Arriving at the Mem stellplatz we immediately sensed it was a good spot. There is only parking for 4 MoHo’s (or the odd caravan). So we were lucky to bag the 2nd free place, especially as getting here we’d passed huge queues on the main drag to Soderkoping – it was obvious this was a busy holiday weekend but we have been really surprised just how many motorhomes there are on the roads in Sweden.
Sweden has most caravans in the world compared to the inhabitants, in 2017 there were 300,00 caravans and 90,000 motorhomes registered in Sweden – (The UK has 225,000 caravans and motorhomes on the road 2018). Plus around 900,000 boats! For a population of only 10.2 million.
Parked and settled, we’d spotted the attractive looking lunch menu at the pub by the Marina. It had to be done. Lesley had a very nice Swedish Cullen Skink I had a tasty butternut squash with a creamy garlic sauce. Apart from pizza this was our first proper eating out experience and for pub food it was excellent.
Hearing tales of a “too die for” at the ice cream parlour it was time to get out the bikes and cycle along the canal tow path past the locks to Soderkoping. It was particularly good ice cream.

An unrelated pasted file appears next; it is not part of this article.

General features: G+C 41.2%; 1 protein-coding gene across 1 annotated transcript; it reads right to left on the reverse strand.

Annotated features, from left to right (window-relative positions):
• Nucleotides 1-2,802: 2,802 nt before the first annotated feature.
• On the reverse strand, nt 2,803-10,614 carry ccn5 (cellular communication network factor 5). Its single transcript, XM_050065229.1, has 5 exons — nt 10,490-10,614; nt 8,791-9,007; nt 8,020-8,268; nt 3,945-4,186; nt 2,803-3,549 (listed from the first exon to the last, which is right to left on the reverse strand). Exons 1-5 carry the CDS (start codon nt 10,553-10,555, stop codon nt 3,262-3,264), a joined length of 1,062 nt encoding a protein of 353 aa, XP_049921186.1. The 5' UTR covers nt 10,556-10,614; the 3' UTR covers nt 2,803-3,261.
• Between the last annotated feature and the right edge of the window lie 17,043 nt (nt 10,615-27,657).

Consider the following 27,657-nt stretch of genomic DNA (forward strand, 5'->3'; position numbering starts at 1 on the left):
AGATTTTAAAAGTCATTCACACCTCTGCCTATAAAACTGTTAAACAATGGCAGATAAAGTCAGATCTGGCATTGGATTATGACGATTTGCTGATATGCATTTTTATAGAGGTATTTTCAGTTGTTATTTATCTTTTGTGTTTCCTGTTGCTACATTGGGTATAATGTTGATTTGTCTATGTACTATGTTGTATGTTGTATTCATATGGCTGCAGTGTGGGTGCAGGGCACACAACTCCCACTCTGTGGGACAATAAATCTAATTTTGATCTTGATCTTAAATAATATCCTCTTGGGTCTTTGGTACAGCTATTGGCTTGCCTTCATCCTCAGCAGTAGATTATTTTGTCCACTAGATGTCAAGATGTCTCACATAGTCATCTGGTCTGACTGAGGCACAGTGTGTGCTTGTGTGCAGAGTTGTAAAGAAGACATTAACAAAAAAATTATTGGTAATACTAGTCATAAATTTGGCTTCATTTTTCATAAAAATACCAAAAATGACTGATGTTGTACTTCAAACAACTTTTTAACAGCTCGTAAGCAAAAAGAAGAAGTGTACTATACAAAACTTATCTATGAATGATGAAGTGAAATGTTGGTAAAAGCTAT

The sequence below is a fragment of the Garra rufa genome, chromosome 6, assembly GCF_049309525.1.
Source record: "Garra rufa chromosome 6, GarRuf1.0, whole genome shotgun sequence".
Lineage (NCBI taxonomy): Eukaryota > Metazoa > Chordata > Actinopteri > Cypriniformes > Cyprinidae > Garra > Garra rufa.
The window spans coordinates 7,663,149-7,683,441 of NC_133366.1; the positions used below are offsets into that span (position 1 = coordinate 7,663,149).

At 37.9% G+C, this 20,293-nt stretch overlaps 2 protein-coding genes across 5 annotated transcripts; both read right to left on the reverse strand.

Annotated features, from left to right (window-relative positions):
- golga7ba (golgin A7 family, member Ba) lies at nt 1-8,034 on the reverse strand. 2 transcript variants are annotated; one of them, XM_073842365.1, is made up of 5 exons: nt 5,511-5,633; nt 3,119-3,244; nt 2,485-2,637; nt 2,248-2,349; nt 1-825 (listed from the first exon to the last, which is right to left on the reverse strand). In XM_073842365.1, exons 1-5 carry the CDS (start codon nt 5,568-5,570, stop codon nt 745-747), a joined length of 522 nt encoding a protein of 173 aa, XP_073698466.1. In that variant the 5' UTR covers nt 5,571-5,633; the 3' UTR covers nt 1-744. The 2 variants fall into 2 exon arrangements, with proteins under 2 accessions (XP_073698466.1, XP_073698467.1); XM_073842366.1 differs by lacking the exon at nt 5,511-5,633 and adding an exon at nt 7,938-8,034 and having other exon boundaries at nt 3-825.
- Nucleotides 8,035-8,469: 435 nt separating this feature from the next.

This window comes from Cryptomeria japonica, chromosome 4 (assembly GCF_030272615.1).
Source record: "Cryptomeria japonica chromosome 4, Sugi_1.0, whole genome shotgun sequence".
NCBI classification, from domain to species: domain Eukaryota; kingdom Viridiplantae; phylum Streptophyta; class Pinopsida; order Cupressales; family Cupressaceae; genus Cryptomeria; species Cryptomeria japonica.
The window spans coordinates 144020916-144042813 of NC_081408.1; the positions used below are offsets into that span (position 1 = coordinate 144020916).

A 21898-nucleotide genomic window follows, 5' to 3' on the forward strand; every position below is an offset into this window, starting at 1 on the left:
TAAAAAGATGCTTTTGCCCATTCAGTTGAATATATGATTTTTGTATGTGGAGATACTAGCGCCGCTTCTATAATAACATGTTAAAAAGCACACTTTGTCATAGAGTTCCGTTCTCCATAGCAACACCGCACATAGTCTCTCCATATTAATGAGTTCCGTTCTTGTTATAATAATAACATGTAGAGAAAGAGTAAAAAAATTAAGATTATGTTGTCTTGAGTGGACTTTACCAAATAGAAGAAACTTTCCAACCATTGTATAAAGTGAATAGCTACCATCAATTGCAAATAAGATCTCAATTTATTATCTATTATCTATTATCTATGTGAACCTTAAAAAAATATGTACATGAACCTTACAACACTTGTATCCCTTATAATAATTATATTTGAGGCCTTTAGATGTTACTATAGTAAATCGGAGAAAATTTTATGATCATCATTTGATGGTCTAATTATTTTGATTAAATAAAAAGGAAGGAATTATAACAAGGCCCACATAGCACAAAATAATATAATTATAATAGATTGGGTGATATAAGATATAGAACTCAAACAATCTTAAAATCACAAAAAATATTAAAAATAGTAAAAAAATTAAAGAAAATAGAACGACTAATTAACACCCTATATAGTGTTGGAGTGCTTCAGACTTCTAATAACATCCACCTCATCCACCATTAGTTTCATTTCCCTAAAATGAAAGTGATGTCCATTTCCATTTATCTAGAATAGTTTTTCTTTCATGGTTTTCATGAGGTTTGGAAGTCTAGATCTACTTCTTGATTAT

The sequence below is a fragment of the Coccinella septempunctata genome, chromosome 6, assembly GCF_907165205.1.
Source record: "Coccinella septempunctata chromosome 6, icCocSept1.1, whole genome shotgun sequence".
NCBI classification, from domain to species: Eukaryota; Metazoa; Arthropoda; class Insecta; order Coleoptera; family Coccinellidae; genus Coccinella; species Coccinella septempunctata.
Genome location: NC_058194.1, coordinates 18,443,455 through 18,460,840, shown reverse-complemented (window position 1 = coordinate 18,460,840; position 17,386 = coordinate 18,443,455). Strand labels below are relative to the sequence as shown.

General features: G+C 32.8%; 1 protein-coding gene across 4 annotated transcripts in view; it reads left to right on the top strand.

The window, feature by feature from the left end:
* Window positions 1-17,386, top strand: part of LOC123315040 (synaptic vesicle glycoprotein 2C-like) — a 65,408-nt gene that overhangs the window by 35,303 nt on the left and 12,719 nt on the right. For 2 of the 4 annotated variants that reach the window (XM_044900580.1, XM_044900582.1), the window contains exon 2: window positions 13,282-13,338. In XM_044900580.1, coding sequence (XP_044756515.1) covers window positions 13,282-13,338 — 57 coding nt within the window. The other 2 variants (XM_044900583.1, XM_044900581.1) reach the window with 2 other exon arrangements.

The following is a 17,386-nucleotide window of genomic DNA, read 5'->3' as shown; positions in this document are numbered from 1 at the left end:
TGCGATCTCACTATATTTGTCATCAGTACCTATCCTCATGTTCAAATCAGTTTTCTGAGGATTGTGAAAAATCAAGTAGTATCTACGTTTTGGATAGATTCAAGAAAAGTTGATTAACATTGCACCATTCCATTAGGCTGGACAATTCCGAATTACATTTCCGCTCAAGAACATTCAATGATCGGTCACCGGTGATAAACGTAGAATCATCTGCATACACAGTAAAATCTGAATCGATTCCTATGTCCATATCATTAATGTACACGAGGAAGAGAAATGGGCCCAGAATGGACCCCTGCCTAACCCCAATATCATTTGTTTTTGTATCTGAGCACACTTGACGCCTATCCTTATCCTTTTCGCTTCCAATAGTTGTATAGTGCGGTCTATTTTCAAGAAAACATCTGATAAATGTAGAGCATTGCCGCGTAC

As well as the ice cream tip, Lesley’s ears picked up when our friendly stellplatz neighbours told us they were off next to Sweden’s Skåne county (the southernmost bit) to a wine tasting, we nearly fell off our deckchairs.. Swedish wine? Really? However perhaps it’s not that remarkable, as temperatures today are expected to reach 31 celsius so not as daft as it sounds.
“Scientists say the world’s wine map could be fundamentally changed by global warming, with traditional winemaking regions in southern Europe, as well as Australia, California and Latin America, becoming simply too hot while more northerly areas such as the UK, the Netherlands and Scandinavia boom”.